President Barack Obama took to the Detroit auto show today for a victory lap around the industry his administration saved in the depths of the financial crisis. There’s no doubt that the American car business today reflects the goals Obama set seven years ago. Detroit automakers enjoy record sales and huge profits, while employing more workers and building more efficient models.
The question now is: How long will it last?
During his visit, Obama noted how unpopular his plan was at the time: putting General Motors and Chrysler through bankruptcy in 2009, merging Chrysler with Fiat and spending $50 billion to save GM. (All told, the U.S. government pumped $80 billion into the auto sector and got back roughly $70 billion).
“In exchange for help we demanded responsibility. The industry retooled and restructured, everybody sacrificed and everybody put some skin in the game,” Obama said in his speech at a UAW-GM training center. “I could not be prouder of this industry and the road we traveled together,"
When Obama announced his plans for GM and Chrysler in March 2009, their futures were in the balance. Both were running entirely on government loans; the financial crisis had scared every other investor away. While GM was too big to fail, Obama’s auto task force had an intense argument over whether it should keep Chrysler open or shut it down, folding the best parts into GM.
Obama himself chose to keep Chrysler open, pending a deal with Fiat. In announcing the rescue plans that March, the president said his goal was “an auto industry that is once more out-competing the world; a 21st century auto industry that is creating new jobs, unleashing new prosperity, and manufacturing the fuel-efficient cars and trucks that will carry us towards an energy-independent future.”
“I am absolutely committed to working with Congress and the auto companies to meet one goal,” Obama said. “The United States of America will lead the world in building the next generation of clean cars.”
Seven years later, a fair assessment would say most of those goals have been met. When he tours the floor of the Detroit auto show today, Obama will pass by new electric or plug-in hybrid models from each of Detroit’s Big Three—the Chevrolet Bolt, the Ford Fusion and the new Chrysler Pacifica.
All have made gains toward more efficient vehicles since the 2009 recession, from Ford’s twin-turbo V-6 pickups to Chrysler’s 9-speed transmissions. GM and Ford will soon report 2015 earnings totals that come close to or surpass records. Fiat Chrysler, the company the industry had given up on, now employs roughly 78,000 workers in North America.
U.S. automakers and their suppliers now employ 929,400 workers, a growth of nearly 50 percent since their lowest point in June 2009. But for all the success that Obama can tout today, not all of his goals were met.
Back in 2008, Obama vowed to push for 1 million electric and plug-in hybrid vehicles on American roads by 2015, backed by billion of dollars in government incentives. The actual total since then: 411,130 as counted by HybridCars.com, less than half the target.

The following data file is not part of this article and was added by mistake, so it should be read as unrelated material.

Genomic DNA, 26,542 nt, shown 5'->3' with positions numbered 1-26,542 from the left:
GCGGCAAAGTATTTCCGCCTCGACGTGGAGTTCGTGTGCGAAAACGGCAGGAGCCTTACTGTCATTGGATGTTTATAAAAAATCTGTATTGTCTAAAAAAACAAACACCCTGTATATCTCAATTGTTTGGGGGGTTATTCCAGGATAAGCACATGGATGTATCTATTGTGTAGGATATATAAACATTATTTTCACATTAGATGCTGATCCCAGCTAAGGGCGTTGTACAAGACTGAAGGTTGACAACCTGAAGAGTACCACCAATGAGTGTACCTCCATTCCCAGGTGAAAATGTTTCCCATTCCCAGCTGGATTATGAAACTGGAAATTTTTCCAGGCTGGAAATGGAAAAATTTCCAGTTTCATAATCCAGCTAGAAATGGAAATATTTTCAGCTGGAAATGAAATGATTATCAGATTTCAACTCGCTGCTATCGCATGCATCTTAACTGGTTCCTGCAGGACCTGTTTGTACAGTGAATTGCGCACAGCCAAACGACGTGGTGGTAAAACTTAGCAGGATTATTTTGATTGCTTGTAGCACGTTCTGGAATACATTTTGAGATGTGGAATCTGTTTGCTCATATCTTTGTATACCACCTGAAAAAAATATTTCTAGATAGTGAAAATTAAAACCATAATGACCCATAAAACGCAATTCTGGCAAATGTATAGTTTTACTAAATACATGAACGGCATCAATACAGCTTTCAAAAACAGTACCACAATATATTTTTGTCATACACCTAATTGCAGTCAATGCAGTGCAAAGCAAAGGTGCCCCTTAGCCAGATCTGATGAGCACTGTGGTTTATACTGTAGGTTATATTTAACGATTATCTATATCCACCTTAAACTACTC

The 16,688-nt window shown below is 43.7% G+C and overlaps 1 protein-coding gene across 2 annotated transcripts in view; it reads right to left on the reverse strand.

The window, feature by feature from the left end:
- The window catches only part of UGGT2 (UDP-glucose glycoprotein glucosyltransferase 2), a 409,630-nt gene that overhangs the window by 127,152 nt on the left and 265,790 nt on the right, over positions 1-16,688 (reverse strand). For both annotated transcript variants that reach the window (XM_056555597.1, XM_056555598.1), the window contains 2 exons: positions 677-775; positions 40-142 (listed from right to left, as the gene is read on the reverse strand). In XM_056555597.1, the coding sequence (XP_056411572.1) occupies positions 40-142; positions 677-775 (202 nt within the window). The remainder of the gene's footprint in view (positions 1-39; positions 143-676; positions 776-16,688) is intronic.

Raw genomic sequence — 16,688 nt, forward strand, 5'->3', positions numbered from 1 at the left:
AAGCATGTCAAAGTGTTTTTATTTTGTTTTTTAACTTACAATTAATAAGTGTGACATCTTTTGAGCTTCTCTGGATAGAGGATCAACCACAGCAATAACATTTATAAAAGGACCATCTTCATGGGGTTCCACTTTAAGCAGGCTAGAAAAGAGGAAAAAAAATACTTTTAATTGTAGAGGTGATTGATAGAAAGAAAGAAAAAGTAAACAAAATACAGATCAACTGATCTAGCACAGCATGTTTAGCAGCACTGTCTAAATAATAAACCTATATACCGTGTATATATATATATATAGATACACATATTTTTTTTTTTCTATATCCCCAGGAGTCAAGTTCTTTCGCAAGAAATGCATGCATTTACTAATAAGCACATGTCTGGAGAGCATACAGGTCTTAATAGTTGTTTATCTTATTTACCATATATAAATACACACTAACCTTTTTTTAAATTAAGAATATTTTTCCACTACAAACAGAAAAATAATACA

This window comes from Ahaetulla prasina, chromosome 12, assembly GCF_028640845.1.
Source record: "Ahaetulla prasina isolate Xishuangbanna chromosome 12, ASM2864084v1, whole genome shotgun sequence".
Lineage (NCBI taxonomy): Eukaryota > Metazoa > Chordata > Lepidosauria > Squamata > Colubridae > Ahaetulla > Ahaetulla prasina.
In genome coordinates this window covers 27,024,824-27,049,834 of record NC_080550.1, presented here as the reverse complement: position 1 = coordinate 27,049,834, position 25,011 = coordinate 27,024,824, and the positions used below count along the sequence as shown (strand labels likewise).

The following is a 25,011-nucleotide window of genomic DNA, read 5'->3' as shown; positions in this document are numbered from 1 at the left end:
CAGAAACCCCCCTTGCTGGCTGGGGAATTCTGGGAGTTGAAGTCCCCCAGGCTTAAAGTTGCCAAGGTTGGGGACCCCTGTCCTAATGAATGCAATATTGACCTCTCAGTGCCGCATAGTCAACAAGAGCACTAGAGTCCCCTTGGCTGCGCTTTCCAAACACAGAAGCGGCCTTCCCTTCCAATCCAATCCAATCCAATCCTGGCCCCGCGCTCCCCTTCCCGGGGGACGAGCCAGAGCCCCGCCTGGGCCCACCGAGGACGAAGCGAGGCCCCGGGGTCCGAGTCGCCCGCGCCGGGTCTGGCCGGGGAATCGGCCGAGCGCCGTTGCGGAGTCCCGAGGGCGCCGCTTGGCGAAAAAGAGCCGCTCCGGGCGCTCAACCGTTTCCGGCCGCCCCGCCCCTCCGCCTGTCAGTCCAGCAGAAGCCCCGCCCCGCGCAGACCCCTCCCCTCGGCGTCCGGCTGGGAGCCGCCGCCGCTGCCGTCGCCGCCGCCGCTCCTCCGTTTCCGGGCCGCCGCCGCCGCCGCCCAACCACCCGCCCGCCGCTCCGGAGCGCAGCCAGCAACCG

Already, automakers are warning that future fuel economy rules will be tough to hit as long as oil costs remain near record lows. The EPA estimates that the average fuel economy of new cars sold in 2015 was flat with the year before, as trucks and SUVs once again surged over smaller cars and hybrids; GM’s corporate average fuel economy is expected to decline year-over-year in 2015 due to a booming pickup business.
Those sales have also undone some of Obama’s work on jobs. A key part of the GM/Chrysler bailout required building small and fuel-efficient models in the United States rather than relying on trucks and SUVs to support American jobs. GM and Chrysler made those investments—such as GM assembling the Chevy Spark in the northern Detroit suburbs—and through pressure from the UAW, Ford followed suit.
That will not hold true for much longer. The most recent UAW contract with Ford ratified last fall lets the automaker move Focus production to Mexico while giving the Michigan plant where it had been built a new line of small pickups and SUVs. Fiat Chrysler’s new UAW contract allowed even more models—the Chrysler 200 sedan, Dodge Dart compact and a new Jeep SUV—to shift to Mexico in favor of truck production in the United States. (Building a fuel-efficient version of the Dodge Dart in the United States was a key requirement for Fiat Chrysler’s aid from the Obama administration.) And GM’s stand at the Detroit show will feature the Buick Envision, the first mass-market car to be imported from China to the United States; GM will also import a plug-in hybrid version of the Cadillac CT6 sedan.
UAW officials and workers agreed to these changes in large part because they unwound another feature of the Obama administration’s bailout—the two-tier pay system that paid new workers far less. That move made Detroit’s workers far more cost-competitive with foreign automakers’ workforces in the United States, and saved each automaker billions of dollars a year, especially Fiat Chrysler. The new contracts bring those workers up to parity—just as some analysts worry that the market for new vehicles in the United States may have peaked.
Obama’s moves remain wildly popular within the industry itself; after joking that he’d come to the Detroit auto show to do a “little browsing” for his post-presidential ride, workers at his speech Wednesday started shouting out models he should consider. (Obama confessed a soft spot for the Jeep Grand Cherokee, the first new vehicle he ever bought.) All three Detroit automakers and their major suppliers have far more strength to survive a shock or economic downturn than they did eight years ago while holding onto far more employees. But it will take just such a trial to show how many of the changes Obama required of Detroit were built to last.